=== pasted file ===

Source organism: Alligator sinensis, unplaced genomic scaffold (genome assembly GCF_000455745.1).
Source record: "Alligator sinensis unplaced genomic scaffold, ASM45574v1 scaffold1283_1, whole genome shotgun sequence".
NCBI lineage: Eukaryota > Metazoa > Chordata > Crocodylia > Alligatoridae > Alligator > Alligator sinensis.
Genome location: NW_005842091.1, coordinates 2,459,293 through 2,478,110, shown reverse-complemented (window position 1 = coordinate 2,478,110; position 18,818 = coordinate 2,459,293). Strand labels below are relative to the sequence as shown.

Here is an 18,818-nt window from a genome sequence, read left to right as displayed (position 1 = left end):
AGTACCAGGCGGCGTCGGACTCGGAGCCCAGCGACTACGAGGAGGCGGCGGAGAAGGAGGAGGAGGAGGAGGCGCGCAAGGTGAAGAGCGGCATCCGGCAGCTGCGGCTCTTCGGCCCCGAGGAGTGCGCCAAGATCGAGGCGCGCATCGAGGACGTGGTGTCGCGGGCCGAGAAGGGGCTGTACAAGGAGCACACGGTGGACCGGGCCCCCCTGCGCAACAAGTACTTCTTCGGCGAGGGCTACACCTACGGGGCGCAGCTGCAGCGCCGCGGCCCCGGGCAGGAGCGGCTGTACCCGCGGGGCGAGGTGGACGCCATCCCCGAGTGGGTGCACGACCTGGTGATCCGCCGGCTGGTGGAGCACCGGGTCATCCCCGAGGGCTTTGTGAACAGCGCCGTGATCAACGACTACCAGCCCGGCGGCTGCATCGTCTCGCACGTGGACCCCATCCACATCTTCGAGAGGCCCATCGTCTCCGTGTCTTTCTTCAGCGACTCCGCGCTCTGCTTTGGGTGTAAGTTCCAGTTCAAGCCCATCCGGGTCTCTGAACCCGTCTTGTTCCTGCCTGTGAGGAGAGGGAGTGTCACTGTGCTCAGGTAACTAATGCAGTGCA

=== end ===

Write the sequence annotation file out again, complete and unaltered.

Source organism: Alligator sinensis, unplaced genomic scaffold (genome assembly GCF_000455745.1).
Source record: "Alligator sinensis unplaced genomic scaffold, ASM45574v1 scaffold1283_1, whole genome shotgun sequence".
NCBI lineage: Eukaryota > Metazoa > Chordata > Crocodylia > Alligatoridae > Alligator > Alligator sinensis.
Genome location: NW_005842091.1, coordinates 2,459,293 through 2,478,110, shown reverse-complemented (window position 1 = coordinate 2,478,110; position 18,818 = coordinate 2,459,293). Strand labels below are relative to the sequence as shown.

Here is an 18,818-nt window from a genome sequence, read left to right as displayed (position 1 = left end):
AGTACCAGGCGGCGTCGGACTCGGAGCCCAGCGACTACGAGGAGGCGGCGGAGAAGGAGGAGGAGGAGGAGGCGCGCAAGGTGAAGAGCGGCATCCGGCAGCTGCGGCTCTTCGGCCCCGAGGAGTGCGCCAAGATCGAGGCGCGCATCGAGGACGTGGTGTCGCGGGCCGAGAAGGGGCTGTACAAGGAGCACACGGTGGACCGGGCCCCCCTGCGCAACAAGTACTTCTTCGGCGAGGGCTACACCTACGGGGCGCAGCTGCAGCGCCGCGGCCCCGGGCAGGAGCGGCTGTACCCGCGGGGCGAGGTGGACGCCATCCCCGAGTGGGTGCACGACCTGGTGATCCGCCGGCTGGTGGAGCACCGGGTCATCCCCGAGGGCTTTGTGAACAGCGCCGTGATCAACGACTACCAGCCCGGCGGCTGCATCGTCTCGCACGTGGACCCCATCCACATCTTCGAGAGGCCCATCGTCTCCGTGTCTTTCTTCAGCGACTCCGCGCTCTGCTTTGGGTGTAAGTTCCAGTTCAAGCCCATCCGGGTCTCTGAACCCGTCTTGTTCCTGCCTGTGAGGAGAGGGAGTGTCACTGTGCTCAGGTAACTAATGCAGTGCA